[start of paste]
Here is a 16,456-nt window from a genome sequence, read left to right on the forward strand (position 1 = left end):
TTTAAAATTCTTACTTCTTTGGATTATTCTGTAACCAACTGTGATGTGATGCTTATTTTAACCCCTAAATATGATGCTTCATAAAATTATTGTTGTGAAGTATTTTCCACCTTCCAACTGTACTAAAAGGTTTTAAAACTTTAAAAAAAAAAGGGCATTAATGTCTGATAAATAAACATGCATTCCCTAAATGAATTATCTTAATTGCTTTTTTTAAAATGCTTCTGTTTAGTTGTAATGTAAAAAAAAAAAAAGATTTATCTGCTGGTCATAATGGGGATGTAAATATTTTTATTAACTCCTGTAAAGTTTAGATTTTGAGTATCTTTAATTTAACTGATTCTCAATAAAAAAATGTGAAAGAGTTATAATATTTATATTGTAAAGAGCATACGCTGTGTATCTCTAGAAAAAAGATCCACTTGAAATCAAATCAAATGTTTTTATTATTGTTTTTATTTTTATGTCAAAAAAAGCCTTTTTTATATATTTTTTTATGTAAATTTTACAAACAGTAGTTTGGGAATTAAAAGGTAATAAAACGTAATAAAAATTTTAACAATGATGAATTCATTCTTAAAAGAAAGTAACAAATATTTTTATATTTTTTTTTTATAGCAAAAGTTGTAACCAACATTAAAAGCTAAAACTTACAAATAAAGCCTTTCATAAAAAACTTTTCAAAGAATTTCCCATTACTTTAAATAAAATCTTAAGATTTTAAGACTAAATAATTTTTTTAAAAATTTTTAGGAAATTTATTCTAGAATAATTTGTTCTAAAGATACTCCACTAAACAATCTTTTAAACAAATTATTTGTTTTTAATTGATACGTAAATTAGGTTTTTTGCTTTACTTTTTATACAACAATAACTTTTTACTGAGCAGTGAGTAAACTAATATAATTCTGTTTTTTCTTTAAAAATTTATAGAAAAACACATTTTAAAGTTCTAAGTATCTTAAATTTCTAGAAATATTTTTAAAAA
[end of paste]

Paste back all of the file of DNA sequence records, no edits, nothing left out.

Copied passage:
Here is a 16,456-nt window from a genome sequence, read left to right on the forward strand (position 1 = left end):
TTTAAAATTCTTACTTCTTTGGATTATTCTGTAACCAACTGTGATGTGATGCTTATTTTAACCCCTAAATATGATGCTTCATAAAATTATTGTTGTGAAGTATTTTCCACCTTCCAACTGTACTAAAAGGTTTTAAAACTTTAAAAAAAAAAGGGCATTAATGTCTGATAAATAAACATGCATTCCCTAAATGAATTATCTTAATTGCTTTTTTTAAAATGCTTCTGTTTAGTTGTAATGTAAAAAAAAAAAAAGATTTATCTGCTGGTCATAATGGGGATGTAAATATTTTTATTAACTCCTGTAAAGTTTAGATTTTGAGTATCTTTAATTTAACTGATTCTCAATAAAAAAATGTGAAAGAGTTATAATATTTATATTGTAAAGAGCATACGCTGTGTATCTCTAGAAAAAAGATCCACTTGAAATCAAATCAAATGTTTTTATTATTGTTTTTATTTTTATGTCAAAAAAAGCCTTTTTTATATATTTTTTTATGTAAATTTTACAAACAGTAGTTTGGGAATTAAAAGGTAATAAAACGTAATAAAAATTTTAACAATGATGAATTCATTCTTAAAAGAAAGTAACAAATATTTTTATATTTTTTTTTTATAGCAAAAGTTGTAACCAACATTAAAAGCTAAAACTTACAAATAAAGCCTTTCATAAAAAACTTTTCAAAGAATTTCCCATTACTTTAAATAAAATCTTAAGATTTTAAGACTAAATAATTTTTTTAAAAATTTTTAGGAAATTTATTCTAGAATAATTTGTTCTAAAGATACTCCACTAAACAATCTTTTAAACAAATTATTTGTTTTTAATTGATACGTAAATTAGGTTTTTTGCTTTACTTTTTATACAACAATAACTTTTTACTGAGCAGTGAGTAAACTAATATAATTCTGTTTTTTCTTTAAAAATTTATAGAAAAACACATTTTAAAGTTCTAAGTATCTTAAATTTCTAGAAATATTTTTAAAAA